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Spokane, Washington  Est. May 19, 1883
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News >  K-12 education

Supporters of Spokane stadium say plan would save money and boost downtown, but time is running out

UPDATED: Wed., March 3, 2021

A proposal to build an outdoor downtown stadium that could host high school sports and be home to minor league soccer is getting renewed attention in a surprise final pitch to community leaders.

A new sports stadium would provide a badly needed boost for local businesses, re-energize downtown and improve quality of life in Spokane, backers of the project said Tuesday morning. And the downtown option would save the district money because upkeep would be covered by a minor league soccer team and the Spokane Public Facilities District, supporters said.

But time is running out for the idea, which would require the Spokane Public Schools Board to halt its plans to start construction on a new stadium in Northwest Spokane this year after demolishing Joe Albi Stadium. The idea also would contradict what voters advised in 2018, when they rejected the idea of a downtown stadium.

The best place for the stadium would be just north of the Spokane River and not at the current Joe Albi Stadium site, according to a recently completed study shared during a news conference at the Wonder Building.

“This project has an opportunity to be a part of our region’s recovery but also for our growth, and I think that’s critical, not just helping us out but helping us move forward,” said Mark Richard, president of Downtown Spokane Partnership, which is leading the campaign.

Richard was joined by officials from the Spokane Sports Commission, Visit Spokane and the United Soccer League, as well as local business owners.

The presentation came with visuals, including an aerial rendering of the new 5,000-seat stadium – with free parking for high school events – that would be located just east of the Arena.

The project would cost taxpayers no more than they’re already paying. An economic-impact study commissioned by backers projects it would generate $11.4 million annually in economic impact.

That’s a major selling point as Spokane looks to recover from the COVID-19 pandemic, supporters say.

“They need hope, they need something to be inspired by,” Richard said. “We believe this is the right project, at the right time.”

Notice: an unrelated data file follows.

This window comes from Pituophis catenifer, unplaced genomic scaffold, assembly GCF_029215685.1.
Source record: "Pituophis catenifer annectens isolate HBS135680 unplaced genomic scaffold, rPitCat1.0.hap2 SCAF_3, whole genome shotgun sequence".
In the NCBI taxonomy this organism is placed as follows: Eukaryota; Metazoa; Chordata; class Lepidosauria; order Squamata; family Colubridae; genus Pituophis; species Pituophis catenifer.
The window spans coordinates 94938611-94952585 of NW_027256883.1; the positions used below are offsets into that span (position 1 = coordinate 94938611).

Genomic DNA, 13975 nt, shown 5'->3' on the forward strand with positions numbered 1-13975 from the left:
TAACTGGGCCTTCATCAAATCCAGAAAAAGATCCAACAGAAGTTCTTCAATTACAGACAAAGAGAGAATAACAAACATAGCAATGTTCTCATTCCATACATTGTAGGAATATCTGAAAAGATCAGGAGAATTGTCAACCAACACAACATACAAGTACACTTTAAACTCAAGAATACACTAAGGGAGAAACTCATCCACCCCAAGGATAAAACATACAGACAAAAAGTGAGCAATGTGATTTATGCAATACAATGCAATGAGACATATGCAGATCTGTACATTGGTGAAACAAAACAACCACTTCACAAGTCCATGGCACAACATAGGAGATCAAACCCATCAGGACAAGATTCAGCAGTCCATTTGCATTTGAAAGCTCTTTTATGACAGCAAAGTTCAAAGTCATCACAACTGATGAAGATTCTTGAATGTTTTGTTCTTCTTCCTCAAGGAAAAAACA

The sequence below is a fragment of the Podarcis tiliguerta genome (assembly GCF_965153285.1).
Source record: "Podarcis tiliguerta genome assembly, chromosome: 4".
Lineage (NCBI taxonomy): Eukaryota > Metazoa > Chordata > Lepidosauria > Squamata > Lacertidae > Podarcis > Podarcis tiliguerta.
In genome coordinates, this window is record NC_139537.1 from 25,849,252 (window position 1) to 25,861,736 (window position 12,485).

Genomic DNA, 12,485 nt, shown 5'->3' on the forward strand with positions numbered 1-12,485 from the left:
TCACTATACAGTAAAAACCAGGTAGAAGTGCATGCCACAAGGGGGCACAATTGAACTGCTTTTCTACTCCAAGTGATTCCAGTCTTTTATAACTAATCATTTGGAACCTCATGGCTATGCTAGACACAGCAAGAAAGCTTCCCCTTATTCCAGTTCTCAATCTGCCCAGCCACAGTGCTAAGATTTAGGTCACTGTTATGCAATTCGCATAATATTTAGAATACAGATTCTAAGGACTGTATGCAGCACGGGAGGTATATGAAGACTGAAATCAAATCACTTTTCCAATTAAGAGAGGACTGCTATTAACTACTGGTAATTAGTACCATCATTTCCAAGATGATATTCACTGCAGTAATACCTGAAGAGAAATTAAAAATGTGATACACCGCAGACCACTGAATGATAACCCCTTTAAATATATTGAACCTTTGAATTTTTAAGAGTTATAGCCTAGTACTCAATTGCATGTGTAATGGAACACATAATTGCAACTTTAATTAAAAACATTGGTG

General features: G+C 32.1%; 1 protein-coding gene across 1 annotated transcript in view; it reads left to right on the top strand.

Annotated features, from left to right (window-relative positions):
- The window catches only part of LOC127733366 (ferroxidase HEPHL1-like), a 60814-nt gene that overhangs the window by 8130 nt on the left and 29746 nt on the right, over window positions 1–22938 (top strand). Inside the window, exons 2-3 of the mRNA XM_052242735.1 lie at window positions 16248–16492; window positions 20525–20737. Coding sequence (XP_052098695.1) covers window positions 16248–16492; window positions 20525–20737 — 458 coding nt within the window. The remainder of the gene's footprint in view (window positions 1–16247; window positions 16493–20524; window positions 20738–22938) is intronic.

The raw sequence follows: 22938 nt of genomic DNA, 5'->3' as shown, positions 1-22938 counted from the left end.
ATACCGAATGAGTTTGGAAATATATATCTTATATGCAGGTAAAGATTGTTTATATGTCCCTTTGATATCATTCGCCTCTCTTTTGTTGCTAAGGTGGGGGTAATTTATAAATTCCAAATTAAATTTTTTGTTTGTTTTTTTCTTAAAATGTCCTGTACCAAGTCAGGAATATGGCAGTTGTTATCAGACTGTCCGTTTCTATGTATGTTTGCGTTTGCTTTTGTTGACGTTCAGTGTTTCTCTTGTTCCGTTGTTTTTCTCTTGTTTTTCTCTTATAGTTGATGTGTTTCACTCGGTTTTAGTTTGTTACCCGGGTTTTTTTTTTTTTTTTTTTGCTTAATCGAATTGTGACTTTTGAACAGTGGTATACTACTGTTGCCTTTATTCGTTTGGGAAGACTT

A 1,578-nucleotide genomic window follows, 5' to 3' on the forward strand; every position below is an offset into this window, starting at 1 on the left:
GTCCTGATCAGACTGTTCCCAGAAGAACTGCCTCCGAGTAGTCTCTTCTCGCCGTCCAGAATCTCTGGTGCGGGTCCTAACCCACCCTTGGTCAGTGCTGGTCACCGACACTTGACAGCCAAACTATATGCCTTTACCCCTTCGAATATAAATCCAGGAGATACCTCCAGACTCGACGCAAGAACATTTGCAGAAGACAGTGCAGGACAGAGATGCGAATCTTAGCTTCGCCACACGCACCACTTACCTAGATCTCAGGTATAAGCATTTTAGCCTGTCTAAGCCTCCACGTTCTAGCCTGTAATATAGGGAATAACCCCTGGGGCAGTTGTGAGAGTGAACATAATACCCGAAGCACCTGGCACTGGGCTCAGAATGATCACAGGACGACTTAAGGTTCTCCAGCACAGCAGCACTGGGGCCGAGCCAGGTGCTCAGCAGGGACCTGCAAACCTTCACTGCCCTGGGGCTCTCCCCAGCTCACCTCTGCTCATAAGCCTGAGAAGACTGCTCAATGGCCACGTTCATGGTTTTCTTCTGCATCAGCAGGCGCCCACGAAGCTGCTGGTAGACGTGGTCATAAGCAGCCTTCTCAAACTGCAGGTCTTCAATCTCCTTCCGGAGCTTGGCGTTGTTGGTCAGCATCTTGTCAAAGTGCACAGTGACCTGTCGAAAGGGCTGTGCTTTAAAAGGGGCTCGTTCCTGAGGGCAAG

The stadium would seat 5,000 people and cost about $31 million – money already approved as part of a capital bond passed in 2018.

However, the project would require Spokane Public Schools to abandon plans to build a stadium at the Albi site and repurpose that $31 million for the downtown alternative.

As part of the proposal, the Albi site would be converted into playing fields for soccer and lacrosse, potentially increasing Spokane’s chance to host lucrative regional tournaments with a predicted economic impact of between $2 million and $6 million.

The proposal is similar to the one in 2018.

However, in an advisory vote in that same election, Spokane voters preferred building the new stadium at the Albi site.

A few weeks later, the district cited the election results when it rejected an invitation from the Spokane Public Facilities District to pool resources into an enhanced SportsPlex complex that would accommodate high school football.

A year ago, Spokane County Treasurer Michael Baumgartner and United Soccer League Chief Operating Officer Justin Papadakis floated the idea of a multiuse stadium downtown.

That idea also faded, through school board indifference and the pandemic.

When asked Tuesday about the new proposal, school board President Jerrall Haynes appeared to leave the door open.

“I don’t know that much yet,” Haynes said. “I think we as a board and as a school district, we remain steadfast in what we said we were going to do.”

“But if there is a compelling enough argument made that better supports families and staff, we would consider that,” Haynes said.

Time is a major factor.

According to district Assistant Superintendent Mark Anderson, the district plans to advertise for bids later this month through Garco Constructions, its general contractor for the new middle school planned near the Albi site.

Downtown stadium backers will make a presentation Wednesday to the PFD board, but have yet to set up anything with the school board.

Said Richard: “We are optimistic that the school board will find this compelling as well.”

The presentation stressed the need to maximize investment by accommodating a variety of events, some of which would be a poor fit at the SportsPlex and impossible at a new Albi Stadium, supporters said.

Those events include band events and concerts, professional sports such as soccer, rugby and lacrosse, music festivals and touring concerts.

The presentation lists several benefits for the PFD, including increased facility operating revenue opportunities.

Accompanying documents include cost estimates – including a side-by-side comparison with the Albi scenario. The numbers are comparable; however they project that the school district would save $350,000 per year, or $17.5 million in operating costs of the expected 50-year operation of the stadium.

The quality of life impact is more difficult to measure. However, Papadakis said via Zoom that of the roughly 30 cities contacted by the USL for possible expansion, the level of engagement in Spokane has been among the highest.

“It’s impressed me and it’s impressed the league,” said Papadakis, who added that a study commissioned by the league showed Spokane would strongly support a USL team playing downtown.

“As a result of that, people would come before the game and stay after the game,” Papadakis said, addressing the plight of downtown restaurants and other businesses.

Jim Allen can be reached at (509) 459-5437 or by email at

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